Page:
California Snapshot: Don't place all your bets on employee non-solicitation agreements.

A bewildering line of cases.

For more than 30 years, employers have relied on the California Court of Appeal’s decision in Loral Corp. v. Moyes to support the inclusion of employee non-solicitation provisions in employment agreements.

However, the same court’s recent decision in AMN Healthcare, Inc. v. Aya Healthcare Services, Inc., was a wake-up call to employers that these provisions may no longer be a dependable tool for maintaining a stable workforce.

(NOTE: Constangy is counsel of record for AMN in an unrelated lawsuit.)

In AMN, a case involving recruiters of travel nurses, a trial court invalidated the non-solicitation provision in the recruiters’ employment agreements, finding that it restrained the recruiters from practicing in their business and profession. The state Court of Appeal affirmed the trial court decision in November 2018.

Then, last month, a federal judge in California reversed her prior decision in favor of an employer based on the AMN decision. In Barker v. Insight Global, the plaintiff had sought a declaration from the court that his former employer’s non-solicitation provision was unenforceable under California Business & Professions Code Section 16600. Section 16600 provides that “every contract by which anyone is restrained from engaging in a lawful profession, trade, or business of any kind is to that extent void.”

U.S. District Court Judge Beth Labson Freeman had initially dismissed the plaintiff’s claim related to the non-solicitation provision, following the Loral decision. However, she revisited that after AMN and broadly stated that she was “convinced by the reasoning in AMN that California law is properly interpreted . . . to invalidate employee non-solicitation provisions.” The Barker decision is the first to interpret and apply AMN. According to Judge Freeman, AMN made a “change in law warranting a fresh look and a changed outcome.”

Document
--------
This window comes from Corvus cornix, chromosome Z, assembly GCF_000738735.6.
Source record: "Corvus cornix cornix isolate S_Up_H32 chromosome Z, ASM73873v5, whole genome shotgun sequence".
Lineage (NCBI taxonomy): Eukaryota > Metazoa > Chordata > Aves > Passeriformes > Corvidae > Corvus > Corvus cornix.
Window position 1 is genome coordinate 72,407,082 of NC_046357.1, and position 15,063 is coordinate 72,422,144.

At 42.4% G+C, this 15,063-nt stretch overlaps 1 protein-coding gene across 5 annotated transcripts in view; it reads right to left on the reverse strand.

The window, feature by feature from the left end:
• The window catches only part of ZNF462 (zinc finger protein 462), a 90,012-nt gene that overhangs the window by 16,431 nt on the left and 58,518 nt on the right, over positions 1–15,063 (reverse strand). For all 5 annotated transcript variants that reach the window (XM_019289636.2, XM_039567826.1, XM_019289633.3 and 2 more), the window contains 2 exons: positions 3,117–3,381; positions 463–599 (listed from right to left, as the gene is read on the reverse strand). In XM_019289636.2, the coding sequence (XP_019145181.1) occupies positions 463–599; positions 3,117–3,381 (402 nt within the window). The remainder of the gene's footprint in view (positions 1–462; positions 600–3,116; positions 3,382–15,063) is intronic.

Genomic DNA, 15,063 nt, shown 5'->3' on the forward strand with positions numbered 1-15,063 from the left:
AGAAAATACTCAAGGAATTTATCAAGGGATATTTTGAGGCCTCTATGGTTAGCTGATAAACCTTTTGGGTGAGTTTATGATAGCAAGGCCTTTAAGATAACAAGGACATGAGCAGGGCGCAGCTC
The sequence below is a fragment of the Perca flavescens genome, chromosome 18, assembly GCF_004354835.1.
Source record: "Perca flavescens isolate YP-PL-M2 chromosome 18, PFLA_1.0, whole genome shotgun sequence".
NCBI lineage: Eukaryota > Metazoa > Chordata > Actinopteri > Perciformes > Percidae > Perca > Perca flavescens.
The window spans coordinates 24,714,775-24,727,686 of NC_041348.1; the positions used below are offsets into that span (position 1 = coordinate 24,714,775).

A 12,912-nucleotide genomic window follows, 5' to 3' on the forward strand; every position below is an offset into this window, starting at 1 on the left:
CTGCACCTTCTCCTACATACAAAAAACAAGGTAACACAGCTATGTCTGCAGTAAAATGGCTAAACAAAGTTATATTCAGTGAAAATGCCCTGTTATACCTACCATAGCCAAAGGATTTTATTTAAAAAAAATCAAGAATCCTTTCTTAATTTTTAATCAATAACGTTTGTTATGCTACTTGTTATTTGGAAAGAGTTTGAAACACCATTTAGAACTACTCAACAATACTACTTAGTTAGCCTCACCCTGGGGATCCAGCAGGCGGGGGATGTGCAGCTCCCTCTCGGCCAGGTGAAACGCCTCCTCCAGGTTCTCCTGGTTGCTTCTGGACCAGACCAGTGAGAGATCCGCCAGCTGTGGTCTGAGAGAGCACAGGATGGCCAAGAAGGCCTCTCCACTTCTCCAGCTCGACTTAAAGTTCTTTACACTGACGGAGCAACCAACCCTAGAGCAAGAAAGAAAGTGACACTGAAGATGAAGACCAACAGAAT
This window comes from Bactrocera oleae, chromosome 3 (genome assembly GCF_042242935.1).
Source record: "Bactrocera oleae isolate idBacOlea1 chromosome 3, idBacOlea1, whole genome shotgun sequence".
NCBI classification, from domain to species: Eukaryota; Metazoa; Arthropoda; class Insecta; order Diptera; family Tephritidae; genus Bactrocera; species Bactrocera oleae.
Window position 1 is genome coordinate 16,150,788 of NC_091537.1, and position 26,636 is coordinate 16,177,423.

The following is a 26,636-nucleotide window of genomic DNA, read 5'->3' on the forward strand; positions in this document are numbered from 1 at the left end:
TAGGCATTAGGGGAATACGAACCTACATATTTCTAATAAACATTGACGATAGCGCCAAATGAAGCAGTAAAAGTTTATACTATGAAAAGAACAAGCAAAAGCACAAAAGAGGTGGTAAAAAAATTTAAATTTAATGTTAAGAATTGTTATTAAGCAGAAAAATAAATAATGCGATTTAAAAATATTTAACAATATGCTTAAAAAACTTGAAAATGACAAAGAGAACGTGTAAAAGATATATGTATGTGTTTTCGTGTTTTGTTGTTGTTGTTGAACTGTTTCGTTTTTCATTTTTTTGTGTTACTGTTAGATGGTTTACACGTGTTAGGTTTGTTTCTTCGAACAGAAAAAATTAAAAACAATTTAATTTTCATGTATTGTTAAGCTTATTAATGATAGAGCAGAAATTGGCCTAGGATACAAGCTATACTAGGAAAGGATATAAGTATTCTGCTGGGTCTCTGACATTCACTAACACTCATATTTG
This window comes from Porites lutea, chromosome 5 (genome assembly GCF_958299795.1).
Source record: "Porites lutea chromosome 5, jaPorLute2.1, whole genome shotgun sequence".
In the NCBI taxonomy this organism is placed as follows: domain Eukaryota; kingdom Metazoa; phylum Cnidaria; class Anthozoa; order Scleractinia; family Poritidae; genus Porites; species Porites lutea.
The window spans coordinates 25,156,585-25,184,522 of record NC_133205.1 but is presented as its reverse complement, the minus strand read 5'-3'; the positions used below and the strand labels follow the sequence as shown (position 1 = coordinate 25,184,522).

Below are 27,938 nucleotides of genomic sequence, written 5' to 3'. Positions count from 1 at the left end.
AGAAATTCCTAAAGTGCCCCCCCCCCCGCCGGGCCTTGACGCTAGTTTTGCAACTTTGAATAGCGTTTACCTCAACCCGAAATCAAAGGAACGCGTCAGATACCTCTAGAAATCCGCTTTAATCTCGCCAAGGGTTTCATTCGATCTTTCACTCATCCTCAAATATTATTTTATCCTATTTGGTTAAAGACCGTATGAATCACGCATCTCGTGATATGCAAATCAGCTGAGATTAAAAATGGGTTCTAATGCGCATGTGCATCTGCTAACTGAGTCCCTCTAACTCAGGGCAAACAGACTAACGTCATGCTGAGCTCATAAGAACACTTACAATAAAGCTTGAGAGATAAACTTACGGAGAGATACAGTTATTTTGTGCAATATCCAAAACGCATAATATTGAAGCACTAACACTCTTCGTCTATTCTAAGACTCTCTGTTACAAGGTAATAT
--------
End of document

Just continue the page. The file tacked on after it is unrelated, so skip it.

The 1985 Loral decision held that restrictions placed on an executive from soliciting employees, which had only a “slight effect” on the executive and did not hinder him from seeking employment with a competitor, were sufficiently different from a true noncompete agreement and did not violate Section 16600.

But in AMN, the plaintiff and corporate defendant were competitors, both providing temporary healthcare professional staffing to medical care facilities throughout the nation, and in particular the placement of travel nurses at those facilities.

(According to TravelNursing.org, a travel nurse “is a nurse who is hired to work in a specific location for a limited amount of time. Travel nurses typically work 13 week periods in one area, and move around the country depending on where they are needed. Because the demand for nurses is so high, there are often shortages in certain areas, and a traveling nurse will be hired to come in and work in a specific position for a short amount of time.”)

After several recruiters left AMN to work for Aya, AMN sued the recruiters and Aya. The defendants contended that the non-solicitation provisions in their employment agreements with AMN violated Section 16600. The Court of Appeal determined that the recruiters were in the business of creating, cultivating, and maintaining relationships with the traveling nurses to help get the nurses placed at medical facilities. Thus, said the court, the recruiters were in the “profession” of recruiting.

According to the court, enforcing the non-solicitation provision would restrain the recruiters from engaging in their profession by potentially limiting the number of nurses with whom they could work. And, as the recruiters had argued, this in turn could limit their earnings after leaving employment with AMN.

AMN and Barker have stoked the fire on the question of the continued viability of employee non-solicitation clauses in California, and we will continue to report on developments related to this issue.

Robin Shea has 30 years' experience in employment litigation, including Title VII and the Age Discrimination in Employment Act, the Americans with Disabilities Act (including the Amendments Act). 
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